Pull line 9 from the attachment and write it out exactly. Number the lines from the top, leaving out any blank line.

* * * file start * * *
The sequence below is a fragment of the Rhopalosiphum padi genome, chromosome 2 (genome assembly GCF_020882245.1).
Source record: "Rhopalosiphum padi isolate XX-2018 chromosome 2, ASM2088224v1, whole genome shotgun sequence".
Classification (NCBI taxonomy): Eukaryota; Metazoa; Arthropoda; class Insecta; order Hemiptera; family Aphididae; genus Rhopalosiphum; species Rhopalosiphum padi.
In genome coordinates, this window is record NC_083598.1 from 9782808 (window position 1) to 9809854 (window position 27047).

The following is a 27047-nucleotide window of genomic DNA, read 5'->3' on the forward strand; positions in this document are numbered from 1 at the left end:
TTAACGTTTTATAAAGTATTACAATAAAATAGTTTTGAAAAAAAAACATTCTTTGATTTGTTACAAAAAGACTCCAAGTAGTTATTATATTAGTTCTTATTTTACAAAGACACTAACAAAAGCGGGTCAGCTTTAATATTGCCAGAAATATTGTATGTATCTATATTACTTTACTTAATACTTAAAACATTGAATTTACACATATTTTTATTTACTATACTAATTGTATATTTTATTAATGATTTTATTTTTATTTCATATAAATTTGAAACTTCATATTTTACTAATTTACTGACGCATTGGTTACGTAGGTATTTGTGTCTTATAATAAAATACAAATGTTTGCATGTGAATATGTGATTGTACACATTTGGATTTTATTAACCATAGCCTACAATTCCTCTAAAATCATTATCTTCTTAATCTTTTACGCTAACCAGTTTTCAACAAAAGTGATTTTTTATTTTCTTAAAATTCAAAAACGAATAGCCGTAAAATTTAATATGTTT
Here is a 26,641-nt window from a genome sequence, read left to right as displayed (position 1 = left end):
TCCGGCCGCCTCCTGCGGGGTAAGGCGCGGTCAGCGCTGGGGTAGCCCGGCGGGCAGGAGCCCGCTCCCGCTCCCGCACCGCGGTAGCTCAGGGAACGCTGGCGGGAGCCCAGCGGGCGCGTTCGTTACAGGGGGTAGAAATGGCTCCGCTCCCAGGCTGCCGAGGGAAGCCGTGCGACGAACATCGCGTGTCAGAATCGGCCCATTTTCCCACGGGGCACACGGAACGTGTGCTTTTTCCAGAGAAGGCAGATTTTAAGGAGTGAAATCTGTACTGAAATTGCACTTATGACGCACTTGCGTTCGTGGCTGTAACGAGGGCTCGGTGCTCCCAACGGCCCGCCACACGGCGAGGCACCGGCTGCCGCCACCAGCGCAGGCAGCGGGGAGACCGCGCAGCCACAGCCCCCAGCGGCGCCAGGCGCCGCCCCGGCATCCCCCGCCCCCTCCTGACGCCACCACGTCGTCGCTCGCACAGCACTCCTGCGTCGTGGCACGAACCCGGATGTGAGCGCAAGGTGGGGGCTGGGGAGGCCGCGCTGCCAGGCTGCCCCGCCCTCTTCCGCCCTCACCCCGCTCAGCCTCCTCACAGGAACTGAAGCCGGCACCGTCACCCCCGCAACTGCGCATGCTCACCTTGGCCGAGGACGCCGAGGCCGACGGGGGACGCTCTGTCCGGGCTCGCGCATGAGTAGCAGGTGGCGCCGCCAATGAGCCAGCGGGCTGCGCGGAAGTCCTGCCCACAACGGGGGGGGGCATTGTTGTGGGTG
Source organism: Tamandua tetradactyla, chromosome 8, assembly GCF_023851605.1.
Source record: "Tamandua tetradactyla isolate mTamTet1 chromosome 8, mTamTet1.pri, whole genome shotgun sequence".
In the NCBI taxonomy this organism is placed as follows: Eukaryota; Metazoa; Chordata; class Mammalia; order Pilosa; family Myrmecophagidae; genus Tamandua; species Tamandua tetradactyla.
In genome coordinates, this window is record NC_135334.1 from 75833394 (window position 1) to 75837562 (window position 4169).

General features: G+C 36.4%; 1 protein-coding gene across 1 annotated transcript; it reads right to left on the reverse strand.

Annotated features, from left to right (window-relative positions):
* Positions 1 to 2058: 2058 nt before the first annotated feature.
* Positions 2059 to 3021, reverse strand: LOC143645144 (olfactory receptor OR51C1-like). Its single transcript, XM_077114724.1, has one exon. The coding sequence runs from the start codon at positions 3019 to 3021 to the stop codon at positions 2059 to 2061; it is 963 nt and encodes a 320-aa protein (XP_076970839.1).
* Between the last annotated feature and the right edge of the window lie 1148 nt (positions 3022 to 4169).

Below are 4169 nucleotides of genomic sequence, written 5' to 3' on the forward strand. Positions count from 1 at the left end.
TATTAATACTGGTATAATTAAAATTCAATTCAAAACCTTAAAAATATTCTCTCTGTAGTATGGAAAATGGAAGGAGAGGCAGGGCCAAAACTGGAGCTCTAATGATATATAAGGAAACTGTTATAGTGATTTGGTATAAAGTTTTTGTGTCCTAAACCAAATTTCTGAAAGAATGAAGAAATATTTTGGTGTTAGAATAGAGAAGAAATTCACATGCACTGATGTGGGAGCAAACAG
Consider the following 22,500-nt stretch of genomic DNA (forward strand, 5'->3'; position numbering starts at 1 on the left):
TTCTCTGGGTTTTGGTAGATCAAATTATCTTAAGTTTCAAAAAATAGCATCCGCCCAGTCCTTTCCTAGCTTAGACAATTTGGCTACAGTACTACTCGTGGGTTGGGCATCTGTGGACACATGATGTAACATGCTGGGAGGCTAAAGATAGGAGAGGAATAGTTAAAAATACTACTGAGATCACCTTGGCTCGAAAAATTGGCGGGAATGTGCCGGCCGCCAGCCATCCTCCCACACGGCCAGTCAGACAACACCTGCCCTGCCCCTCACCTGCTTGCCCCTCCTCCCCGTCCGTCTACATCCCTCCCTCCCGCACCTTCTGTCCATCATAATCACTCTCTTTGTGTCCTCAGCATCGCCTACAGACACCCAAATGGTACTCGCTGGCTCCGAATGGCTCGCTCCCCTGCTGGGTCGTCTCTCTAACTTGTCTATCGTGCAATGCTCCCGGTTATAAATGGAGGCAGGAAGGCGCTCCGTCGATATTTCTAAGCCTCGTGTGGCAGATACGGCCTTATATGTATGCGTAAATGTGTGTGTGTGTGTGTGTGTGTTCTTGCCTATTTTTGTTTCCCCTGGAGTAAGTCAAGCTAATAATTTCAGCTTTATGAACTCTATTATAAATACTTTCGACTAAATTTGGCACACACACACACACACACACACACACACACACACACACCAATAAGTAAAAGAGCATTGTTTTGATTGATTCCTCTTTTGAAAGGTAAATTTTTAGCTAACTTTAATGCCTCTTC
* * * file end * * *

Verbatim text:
Source organism: Tamandua tetradactyla, chromosome 8, assembly GCF_023851605.1.